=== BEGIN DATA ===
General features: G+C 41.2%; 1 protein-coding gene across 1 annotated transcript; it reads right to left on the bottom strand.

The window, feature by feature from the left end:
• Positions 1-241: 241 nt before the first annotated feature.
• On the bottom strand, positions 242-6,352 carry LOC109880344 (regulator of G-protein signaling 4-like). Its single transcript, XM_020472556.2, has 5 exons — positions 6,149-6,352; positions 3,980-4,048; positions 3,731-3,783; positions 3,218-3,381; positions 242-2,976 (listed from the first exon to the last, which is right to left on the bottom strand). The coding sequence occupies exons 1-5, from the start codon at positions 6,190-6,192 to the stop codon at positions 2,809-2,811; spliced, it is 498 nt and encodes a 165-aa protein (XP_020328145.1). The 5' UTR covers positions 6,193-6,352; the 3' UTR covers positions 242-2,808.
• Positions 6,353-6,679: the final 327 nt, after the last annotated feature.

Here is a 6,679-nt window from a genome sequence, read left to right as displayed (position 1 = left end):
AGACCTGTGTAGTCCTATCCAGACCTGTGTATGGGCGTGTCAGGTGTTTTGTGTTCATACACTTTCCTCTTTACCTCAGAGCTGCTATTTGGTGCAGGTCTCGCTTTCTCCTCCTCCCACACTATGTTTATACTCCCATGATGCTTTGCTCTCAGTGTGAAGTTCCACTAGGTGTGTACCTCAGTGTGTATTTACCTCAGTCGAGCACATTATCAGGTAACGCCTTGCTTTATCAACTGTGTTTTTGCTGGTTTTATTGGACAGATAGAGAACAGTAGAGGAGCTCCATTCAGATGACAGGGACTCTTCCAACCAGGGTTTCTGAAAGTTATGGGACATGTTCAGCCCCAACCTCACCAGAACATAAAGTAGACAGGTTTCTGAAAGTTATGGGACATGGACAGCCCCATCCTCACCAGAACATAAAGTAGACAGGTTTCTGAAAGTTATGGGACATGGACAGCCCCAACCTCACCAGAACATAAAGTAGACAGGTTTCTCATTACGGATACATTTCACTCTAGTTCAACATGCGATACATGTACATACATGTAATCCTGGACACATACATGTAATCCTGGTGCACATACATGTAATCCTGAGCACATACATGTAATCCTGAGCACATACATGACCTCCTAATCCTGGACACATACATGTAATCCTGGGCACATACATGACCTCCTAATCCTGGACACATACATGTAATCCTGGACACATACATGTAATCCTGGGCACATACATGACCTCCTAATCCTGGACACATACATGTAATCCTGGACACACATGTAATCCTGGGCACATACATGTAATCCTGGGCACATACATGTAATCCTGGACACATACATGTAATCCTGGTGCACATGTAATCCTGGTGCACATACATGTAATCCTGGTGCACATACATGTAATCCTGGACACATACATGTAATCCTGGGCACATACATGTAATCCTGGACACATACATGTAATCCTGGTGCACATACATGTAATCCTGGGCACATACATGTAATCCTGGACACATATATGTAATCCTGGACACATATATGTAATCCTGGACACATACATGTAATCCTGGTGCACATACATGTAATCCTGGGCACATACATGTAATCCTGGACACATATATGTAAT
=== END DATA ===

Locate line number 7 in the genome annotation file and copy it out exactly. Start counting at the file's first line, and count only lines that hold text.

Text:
AGACCTGTGTAGTCCTATCCAGACCTGTGTATGGGCGTGTCAGGTGTTTTGTGTTCATACACTTTCCTCTTTACCTCAGAGCTGCTATTTGGTGCAGGTCTCGCTTTCTCCTCCTCCCACACTATGTTTATACTCCCATGATGCTTTGCTCTCAGTGTGAAGTTCCACTAGGTGTGTACCTCAGTGTGTATTTACCTCAGTCGAGCACATTATCAGGTAACGCCTTGCTTTATCAACTGTGTTTTTGCTGGTTTTATTGGACAGATAGAGAACAGTAGAGGAGCTCCATTCAGATGACAGGGACTCTTCCAACCAGGGTTTCTGAAAGTTATGGGACATGTTCAGCCCCAACCTCACCAGAACATAAAGTAGACAGGTTTCTGAAAGTTATGGGACATGGACAGCCCCATCCTCACCAGAACATAAAGTAGACAGGTTTCTGAAAGTTATGGGACATGGACAGCCCCAACCTCACCAGAACATAAAGTAGACAGGTTTCTCATTACGGATACATTTCACTCTAGTTCAACATGCGATACATGTACATACATGTAATCCTGGACACATACATGTAATCCTGGTGCACATACATGTAATCCTGAGCACATACATGTAATCCTGAGCACATACATGACCTCCTAATCCTGGACACATACATGTAATCCTGGGCACATACATGACCTCCTAATCCTGGACACATACATGTAATCCTGGACACATACATGTAATCCTGGGCACATACATGACCTCCTAATCCTGGACACATACATGTAATCCTGGACACACATGTAATCCTGGGCACATACATGTAATCCTGGGCACATACATGTAATCCTGGACACATACATGTAATCCTGGTGCACATGTAATCCTGGTGCACATACATGTAATCCTGGTGCACATACATGTAATCCTGGACACATACATGTAATCCTGGGCACATACATGTAATCCTGGACACATACATGTAATCCTGGTGCACATACATGTAATCCTGGGCACATACATGTAATCCTGGACACATATATGTAATCCTGGACACATATATGTAATCCTGGACACATACATGTAATCCTGGTGCACATACATGTAATCCTGGGCACATACATGTAATCCTGGACACATATATGTAAT